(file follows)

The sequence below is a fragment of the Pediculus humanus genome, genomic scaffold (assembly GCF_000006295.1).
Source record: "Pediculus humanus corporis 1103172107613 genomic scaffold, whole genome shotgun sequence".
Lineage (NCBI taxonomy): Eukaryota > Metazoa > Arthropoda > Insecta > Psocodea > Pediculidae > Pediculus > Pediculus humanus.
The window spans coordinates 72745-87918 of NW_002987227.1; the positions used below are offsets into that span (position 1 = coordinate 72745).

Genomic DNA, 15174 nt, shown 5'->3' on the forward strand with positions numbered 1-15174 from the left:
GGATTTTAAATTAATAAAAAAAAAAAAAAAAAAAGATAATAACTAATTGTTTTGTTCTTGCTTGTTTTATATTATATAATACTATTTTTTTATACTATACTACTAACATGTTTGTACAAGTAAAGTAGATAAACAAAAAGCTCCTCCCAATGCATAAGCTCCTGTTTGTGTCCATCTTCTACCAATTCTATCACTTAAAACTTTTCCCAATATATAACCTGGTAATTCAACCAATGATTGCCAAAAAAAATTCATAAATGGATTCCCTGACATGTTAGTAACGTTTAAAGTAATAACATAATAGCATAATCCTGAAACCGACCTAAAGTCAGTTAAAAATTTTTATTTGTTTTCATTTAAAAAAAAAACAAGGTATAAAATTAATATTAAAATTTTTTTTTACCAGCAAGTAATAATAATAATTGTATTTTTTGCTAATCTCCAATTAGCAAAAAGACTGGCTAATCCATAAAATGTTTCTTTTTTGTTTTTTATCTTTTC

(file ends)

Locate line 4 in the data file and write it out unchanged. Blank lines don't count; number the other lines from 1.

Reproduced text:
The window spans coordinates 72745-87918 of NW_002987227.1; the positions used below are offsets into that span (position 1 = coordinate 72745).